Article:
Goats…..I don’t recall any during our time in the Western Caribbean, but on the eastern side, they were a regular sight. On Grenada, it was common to see goats tethered in a yard, or along the roadside. Their insatiable chewing of all things that grow, make them perfect, environmentally-friendly lawnmowers.
When our friend Karen visited us on Antigua, she and Scott hiked the Goat Trail. The aptly named path was home to goats of all sizes, their droppings making for quite a “fragrant” hike.
During our stay at Ile Cabrit, in Les Saintes, we were greeted buy a goat “guard” at the remains of Fort Josephine, and were amused by a young goat playing with a coconut along the water’s edge.
On our tour of Dominica, we passed several goats along the roadside, munching on new growth sprouting up after Hurricane Irma’s devastation.
However, on the island of Statia, goats rule. During our first trip to shore, a herd crossed the road in front of us as we made our way through lower town. We’d never seen so many run wild together, off tether. Oblivious to us, they made a beeline for the nearest pile of ruins, and began to munch.
We watched them hog-down on plants and weeds that grew out of the ruins; eating from crevasses, crawling into holes to munch, and when the easy-to-reach stuff was gone, climbing higher up, for the good stuff.
The frenzied smorgasbord lasted less than a minute; and then, as is if a bull horn had signaled the end of the meal, they abandoned the ruins restaurant as quickly as they’d entered, and continued on…… trotting down the middle of the street, stopping to nibble stray weeds along the way, with no fear of people, or the cars that drove toward them.
Later, while walking to upper town, we passed a family meal in progress along the road. Like the herd in lower town, the family dinner was short-lived, and they quickly moved on down the street.
We came upon a herd making their way through the cemetery just outside of town. Jumping from gave to grave, eating as they went, these goats had no respect for the dead, at least not for the human dead.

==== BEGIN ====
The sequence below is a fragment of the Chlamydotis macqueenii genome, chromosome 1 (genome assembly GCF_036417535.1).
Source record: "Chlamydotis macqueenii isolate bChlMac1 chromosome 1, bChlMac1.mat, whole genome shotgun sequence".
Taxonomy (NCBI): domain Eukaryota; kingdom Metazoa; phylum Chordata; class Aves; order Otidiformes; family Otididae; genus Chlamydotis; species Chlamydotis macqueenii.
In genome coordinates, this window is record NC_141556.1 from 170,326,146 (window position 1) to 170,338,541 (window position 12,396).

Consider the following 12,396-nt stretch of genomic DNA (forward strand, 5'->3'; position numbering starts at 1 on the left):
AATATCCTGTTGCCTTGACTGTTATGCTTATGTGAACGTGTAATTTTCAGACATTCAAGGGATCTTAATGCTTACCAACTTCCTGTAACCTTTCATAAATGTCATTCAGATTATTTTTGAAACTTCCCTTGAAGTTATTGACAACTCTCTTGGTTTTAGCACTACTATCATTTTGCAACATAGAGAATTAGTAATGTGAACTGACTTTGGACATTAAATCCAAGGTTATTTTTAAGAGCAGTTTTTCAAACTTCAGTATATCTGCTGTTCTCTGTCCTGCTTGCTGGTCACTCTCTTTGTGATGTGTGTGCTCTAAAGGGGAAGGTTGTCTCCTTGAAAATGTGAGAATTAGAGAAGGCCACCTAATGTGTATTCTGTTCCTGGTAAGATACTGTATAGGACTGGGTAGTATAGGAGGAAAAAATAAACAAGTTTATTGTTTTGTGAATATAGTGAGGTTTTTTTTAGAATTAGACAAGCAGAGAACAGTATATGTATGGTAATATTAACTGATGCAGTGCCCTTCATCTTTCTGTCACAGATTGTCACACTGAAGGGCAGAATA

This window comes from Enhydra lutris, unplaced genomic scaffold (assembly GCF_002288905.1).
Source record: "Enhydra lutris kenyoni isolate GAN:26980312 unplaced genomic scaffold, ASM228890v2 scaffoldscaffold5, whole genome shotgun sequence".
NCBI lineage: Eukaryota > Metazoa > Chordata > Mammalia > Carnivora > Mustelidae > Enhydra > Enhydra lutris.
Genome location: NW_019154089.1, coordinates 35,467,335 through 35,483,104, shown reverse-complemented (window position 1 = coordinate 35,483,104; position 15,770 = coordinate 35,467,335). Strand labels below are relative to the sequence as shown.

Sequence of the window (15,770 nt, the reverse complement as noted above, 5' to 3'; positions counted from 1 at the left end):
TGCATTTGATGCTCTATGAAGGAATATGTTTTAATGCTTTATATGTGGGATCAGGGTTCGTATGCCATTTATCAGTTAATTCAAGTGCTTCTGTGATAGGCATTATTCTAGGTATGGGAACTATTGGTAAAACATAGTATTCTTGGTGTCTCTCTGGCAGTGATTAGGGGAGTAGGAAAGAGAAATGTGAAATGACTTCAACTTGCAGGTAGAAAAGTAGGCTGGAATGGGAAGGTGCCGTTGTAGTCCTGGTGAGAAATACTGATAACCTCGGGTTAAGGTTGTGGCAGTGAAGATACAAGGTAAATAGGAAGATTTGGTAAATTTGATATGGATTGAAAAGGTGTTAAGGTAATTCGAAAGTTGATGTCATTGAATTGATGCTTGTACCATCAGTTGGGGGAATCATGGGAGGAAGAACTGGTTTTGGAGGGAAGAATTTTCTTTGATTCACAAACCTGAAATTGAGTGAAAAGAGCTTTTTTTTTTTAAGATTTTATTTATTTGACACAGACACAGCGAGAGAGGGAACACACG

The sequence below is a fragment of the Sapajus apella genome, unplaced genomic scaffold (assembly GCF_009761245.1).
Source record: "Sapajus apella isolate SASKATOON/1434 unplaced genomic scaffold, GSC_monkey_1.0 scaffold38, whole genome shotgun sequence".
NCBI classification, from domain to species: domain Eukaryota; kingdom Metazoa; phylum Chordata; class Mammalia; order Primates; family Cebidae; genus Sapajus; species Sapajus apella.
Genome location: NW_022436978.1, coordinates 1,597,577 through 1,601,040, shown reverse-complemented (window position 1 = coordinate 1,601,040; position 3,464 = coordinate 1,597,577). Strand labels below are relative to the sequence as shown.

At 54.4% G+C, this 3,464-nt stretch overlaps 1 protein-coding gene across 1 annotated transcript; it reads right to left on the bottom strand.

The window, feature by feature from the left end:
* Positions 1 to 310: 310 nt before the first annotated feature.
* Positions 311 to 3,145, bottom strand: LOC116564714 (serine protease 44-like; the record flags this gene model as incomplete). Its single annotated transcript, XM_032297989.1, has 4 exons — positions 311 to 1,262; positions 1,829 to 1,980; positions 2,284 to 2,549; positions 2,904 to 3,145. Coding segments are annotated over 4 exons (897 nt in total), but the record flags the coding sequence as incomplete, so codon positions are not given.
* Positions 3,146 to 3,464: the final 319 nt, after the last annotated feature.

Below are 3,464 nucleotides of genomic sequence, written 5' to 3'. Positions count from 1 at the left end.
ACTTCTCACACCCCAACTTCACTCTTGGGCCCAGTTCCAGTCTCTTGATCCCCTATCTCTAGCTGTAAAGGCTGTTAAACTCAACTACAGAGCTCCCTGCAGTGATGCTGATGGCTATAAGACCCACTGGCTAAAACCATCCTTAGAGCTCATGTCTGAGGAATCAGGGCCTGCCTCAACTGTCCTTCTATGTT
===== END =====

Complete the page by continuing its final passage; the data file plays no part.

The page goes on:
As I mentioned before, the lack of people on the streets in town was eerie, almost post-apocalyptic. What had survived this possible fateful event, that seemed to have wiped out all humans??? Goats. They seemed to dominate the town, leaping back and forth over the walls and fences of both private and public buildings, in search of food, and always eating on the run.
We were quietly eye-balled, as we walked by these Statia residents who appeared to monopolize the island. The message was clear, “What the hell are you doing here?? Stay out of the way, and don’t even think about eating anything…everything you see is ours.”
The upper town herd trailed us through town. It seemed whenever we glanced back, there they’d be, coming up behind us, before running ahead to the next feeding station, as if to beat us to it.
As if the only sign of life in town being a herd of goats wasn’t creepy enough. One of them was downright scary-looking. I think I’d get the hell out of dodge too, if this guy showed up…
It wasn’t just upper and lower town that had been overtaken, we also noticed a herd living on the steep hills above the anchorage! I’ve heard goats were nimble, but it was intriguing to see them in action, scaling the steep facade like it was an anthill, with the older goats coaxing the kids along. I was sure that one of the little ones would fall, as we watched them lose footing several times, but they always seemed to find their goat feet.
Once they had eaten their fill (although it looked like the pickins’ were slim up on that hill) and were all safely in place, the hill herd settled in for the evening.
Goats had definitely run amuck on Statia. At every turn, there they were, eating, running and keeping a silent watch on us. It sure was amusing, this Caribbean goat island.
“Shells Sink, Dreams Float. Life’s Good On Our Boat!”